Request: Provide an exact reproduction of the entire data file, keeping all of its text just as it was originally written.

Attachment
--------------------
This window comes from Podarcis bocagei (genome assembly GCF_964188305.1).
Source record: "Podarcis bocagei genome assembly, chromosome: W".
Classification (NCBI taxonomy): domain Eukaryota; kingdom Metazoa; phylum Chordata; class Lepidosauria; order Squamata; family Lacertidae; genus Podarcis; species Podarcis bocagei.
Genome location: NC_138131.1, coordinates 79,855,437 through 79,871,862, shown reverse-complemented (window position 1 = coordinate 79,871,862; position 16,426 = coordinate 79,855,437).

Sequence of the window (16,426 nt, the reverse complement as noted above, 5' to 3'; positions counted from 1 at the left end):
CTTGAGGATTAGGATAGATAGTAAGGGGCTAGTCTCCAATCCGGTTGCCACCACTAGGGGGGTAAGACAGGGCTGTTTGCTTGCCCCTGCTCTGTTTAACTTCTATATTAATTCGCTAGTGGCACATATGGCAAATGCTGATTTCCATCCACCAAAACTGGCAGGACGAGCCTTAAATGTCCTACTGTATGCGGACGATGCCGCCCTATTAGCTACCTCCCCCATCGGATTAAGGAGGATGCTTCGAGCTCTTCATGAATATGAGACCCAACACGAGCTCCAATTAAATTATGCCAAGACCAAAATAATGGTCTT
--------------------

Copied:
This window comes from Podarcis bocagei (genome assembly GCF_964188305.1).
Source record: "Podarcis bocagei genome assembly, chromosome: W".
Classification (NCBI taxonomy): domain Eukaryota; kingdom Metazoa; phylum Chordata; class Lepidosauria; order Squamata; family Lacertidae; genus Podarcis; species Podarcis bocagei.
Genome location: NC_138131.1, coordinates 79,855,437 through 79,871,862, shown reverse-complemented (window position 1 = coordinate 79,871,862; position 16,426 = coordinate 79,855,437).

Sequence of the window (16,426 nt, the reverse complement as noted above, 5' to 3'; positions counted from 1 at the left end):
CTTGAGGATTAGGATAGATAGTAAGGGGCTAGTCTCCAATCCGGTTGCCACCACTAGGGGGGTAAGACAGGGCTGTTTGCTTGCCCCTGCTCTGTTTAACTTCTATATTAATTCGCTAGTGGCACATATGGCAAATGCTGATTTCCATCCACCAAAACTGGCAGGACGAGCCTTAAATGTCCTACTGTATGCGGACGATGCCGCCCTATTAGCTACCTCCCCCATCGGATTAAGGAGGATGCTTCGAGCTCTTCATGAATATGAGACCCAACACGAGCTCCAATTAAATTATGCCAAGACCAAAATAATGGTCTT